2014 Elk Hunting Season Just Completed

2014 Elk Hunting Season Just Completed
2014 Elk Hunting Season Just Completed
Michigan DNR MDNR
Michigan Department of Natural Resources

MIchigan -(Ammoland.com)- Michigan’s 2014 elk hunting season just ended with multiple successes.

Hunters experienced a one-of-a-kind hunt and filled the freezer with local meat, while also helping to accomplish valuable elk management on both public and private land.

“The elk hunt is an exciting time for everyone,” said Department of Natural Resources wildlife biologist Jennifer Kleitch. “We control the elk population through very intense management – we target specific areas and properties during certain time periods.”

The elk season had two hunt periods – the early season,Aug. 26-29, Sept. 12-15 and Sept. 26-29 and the late season, Dec. 6-14. Just fewer than 30,000 eligible Michigan hunters applied for 100 elk licenses. Both the early and late season had quotas of 15 any-elk or bull licenses and 35 antlerless licenses.

Hunters during the early season harvested 37 elk – 13 bulls, 23 cows and 1 calf, while late-season hunters harvested 41 elk – 14 bulls and 27 cows.

“Again we had a good season, hunters were successful and safe, and we achieved our management goals,” said Kleitch. “Not to mention the communities in the area feel the influx of the hunters with their families and the additional activity, so it really is a great season for the region.”

In addition to providing great recreation and hunting opportunities and population management, the elk hunt also is important in tracking the health of the elk herd and other wildlife in the area. Each elk hunter must have his or her harvest checked by DNR staff. Harvest location, sex of the animal, antler information and field age are recorded. An incisor tooth also is pulled on each elk to determine an exact age of the animal at the DNR Wildlife Disease Lab in East Lansing at a later date. Because elk can travel within the bovine tuberculosis area and can contract TB, every elk harvested is tested for TB and the harvest site is field-checked by DNR staff to ensure the health of the animal and legality of the kill site.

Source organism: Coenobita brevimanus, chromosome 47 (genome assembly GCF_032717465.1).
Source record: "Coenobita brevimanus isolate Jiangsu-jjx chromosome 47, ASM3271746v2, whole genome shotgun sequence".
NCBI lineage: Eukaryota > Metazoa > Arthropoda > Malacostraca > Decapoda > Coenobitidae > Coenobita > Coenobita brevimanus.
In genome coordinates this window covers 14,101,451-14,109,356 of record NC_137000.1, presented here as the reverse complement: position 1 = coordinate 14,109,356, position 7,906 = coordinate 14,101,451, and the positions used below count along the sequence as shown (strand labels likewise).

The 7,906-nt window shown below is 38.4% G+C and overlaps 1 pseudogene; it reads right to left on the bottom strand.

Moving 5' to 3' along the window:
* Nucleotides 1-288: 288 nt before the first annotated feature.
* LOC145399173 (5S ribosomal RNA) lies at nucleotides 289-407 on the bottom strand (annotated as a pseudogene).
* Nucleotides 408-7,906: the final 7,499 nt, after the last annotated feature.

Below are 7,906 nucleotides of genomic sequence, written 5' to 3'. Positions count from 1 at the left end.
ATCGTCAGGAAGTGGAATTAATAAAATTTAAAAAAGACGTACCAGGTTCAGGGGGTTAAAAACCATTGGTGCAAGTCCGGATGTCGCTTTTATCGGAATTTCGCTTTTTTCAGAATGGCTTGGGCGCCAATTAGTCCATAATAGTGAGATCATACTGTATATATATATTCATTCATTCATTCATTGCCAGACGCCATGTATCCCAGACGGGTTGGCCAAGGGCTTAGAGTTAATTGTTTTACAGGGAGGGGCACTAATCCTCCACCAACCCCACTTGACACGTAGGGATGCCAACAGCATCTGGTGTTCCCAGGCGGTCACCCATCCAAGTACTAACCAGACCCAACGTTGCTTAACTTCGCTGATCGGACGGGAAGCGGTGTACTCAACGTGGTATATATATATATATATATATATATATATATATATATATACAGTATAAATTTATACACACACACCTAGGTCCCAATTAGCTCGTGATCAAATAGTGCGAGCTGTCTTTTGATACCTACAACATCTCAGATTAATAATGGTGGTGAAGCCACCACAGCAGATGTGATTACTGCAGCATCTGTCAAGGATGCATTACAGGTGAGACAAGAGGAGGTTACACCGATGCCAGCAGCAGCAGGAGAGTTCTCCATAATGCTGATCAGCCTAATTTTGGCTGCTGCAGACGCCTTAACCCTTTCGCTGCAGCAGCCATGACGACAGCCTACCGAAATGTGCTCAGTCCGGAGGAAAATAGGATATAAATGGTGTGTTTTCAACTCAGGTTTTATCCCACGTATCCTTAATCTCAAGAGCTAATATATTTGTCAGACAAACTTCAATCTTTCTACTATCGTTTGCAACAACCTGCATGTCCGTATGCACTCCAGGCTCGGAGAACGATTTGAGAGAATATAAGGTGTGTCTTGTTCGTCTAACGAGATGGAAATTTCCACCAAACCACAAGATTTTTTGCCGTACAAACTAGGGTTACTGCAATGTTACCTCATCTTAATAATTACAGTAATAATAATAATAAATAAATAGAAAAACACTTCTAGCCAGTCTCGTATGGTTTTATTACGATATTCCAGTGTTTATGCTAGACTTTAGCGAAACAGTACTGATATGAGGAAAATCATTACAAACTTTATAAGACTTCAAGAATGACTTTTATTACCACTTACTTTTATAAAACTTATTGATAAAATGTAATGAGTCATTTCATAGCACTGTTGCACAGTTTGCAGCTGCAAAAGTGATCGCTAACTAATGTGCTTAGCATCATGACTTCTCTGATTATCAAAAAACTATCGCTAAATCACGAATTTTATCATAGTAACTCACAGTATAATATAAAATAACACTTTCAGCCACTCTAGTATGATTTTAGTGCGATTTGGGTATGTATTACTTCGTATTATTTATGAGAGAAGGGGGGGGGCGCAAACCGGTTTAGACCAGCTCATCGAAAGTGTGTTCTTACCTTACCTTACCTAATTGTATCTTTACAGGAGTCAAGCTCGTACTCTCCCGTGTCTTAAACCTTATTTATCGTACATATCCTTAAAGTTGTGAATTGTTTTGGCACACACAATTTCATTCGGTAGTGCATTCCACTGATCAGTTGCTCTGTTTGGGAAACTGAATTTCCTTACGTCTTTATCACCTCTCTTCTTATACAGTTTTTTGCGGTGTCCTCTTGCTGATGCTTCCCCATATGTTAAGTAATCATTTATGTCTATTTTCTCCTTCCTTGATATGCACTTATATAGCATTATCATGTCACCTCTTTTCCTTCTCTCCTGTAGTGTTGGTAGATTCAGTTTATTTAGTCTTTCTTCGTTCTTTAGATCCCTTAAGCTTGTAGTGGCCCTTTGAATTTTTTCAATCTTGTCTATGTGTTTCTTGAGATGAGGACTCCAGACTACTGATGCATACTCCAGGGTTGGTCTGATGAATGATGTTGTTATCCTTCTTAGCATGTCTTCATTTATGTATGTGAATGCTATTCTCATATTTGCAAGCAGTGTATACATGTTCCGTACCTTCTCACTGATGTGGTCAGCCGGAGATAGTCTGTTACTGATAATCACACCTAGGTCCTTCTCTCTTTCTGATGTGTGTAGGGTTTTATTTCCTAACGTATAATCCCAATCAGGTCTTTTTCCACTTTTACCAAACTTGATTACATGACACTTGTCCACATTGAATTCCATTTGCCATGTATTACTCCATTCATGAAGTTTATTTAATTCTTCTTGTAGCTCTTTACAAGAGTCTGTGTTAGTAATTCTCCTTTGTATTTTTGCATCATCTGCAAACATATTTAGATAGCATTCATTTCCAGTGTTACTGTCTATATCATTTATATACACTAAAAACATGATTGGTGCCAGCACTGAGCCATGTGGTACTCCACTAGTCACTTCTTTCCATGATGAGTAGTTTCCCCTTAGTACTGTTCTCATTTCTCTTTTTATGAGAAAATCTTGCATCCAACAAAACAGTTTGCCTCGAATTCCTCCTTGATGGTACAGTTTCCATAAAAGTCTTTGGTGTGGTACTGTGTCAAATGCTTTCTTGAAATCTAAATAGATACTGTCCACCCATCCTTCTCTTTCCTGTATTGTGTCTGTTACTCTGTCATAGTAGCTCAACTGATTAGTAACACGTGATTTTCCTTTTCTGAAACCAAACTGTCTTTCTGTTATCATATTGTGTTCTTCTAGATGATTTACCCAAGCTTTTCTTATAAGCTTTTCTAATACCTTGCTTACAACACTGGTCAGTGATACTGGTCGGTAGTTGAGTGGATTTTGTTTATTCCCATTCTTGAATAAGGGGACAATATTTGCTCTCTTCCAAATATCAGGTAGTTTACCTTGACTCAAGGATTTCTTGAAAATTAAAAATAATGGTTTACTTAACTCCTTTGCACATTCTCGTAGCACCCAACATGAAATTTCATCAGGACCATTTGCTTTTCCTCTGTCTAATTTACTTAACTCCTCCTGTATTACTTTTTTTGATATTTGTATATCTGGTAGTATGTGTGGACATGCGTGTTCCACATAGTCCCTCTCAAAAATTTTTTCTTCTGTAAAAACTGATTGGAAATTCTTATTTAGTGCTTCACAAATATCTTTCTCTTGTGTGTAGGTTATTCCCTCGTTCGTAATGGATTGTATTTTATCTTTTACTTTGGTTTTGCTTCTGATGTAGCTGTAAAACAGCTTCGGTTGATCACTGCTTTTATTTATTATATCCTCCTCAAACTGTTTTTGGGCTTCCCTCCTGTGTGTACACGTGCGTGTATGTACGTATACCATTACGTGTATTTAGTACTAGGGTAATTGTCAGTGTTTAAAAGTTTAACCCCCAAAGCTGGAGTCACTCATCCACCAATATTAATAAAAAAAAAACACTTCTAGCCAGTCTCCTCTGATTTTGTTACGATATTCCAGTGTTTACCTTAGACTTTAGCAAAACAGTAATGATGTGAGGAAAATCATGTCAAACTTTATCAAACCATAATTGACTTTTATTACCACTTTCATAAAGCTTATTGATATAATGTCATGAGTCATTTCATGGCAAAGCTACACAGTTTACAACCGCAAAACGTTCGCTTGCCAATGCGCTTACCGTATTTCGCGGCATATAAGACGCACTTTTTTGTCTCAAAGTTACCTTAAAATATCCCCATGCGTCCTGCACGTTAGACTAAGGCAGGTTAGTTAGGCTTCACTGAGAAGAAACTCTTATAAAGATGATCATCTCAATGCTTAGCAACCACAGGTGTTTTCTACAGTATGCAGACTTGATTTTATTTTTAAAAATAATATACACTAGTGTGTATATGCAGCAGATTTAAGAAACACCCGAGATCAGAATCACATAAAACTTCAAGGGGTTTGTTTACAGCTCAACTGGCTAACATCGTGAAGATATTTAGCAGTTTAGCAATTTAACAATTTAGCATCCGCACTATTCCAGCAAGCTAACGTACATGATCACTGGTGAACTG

“Elk are very valuable animals to Michigan’s residents, and it’s important to ensure that every harvest was done in a legal manner,” Kleitch said. “The harvest site visits allow us to get more information on the hunt and more information on the health of the animal.”

There will not be a January hunt this year because the first two seasons achieved management objectives.

To learn more about Michigan’s elk, including the history elk management and management goals, visit www.michigan.gov/elk.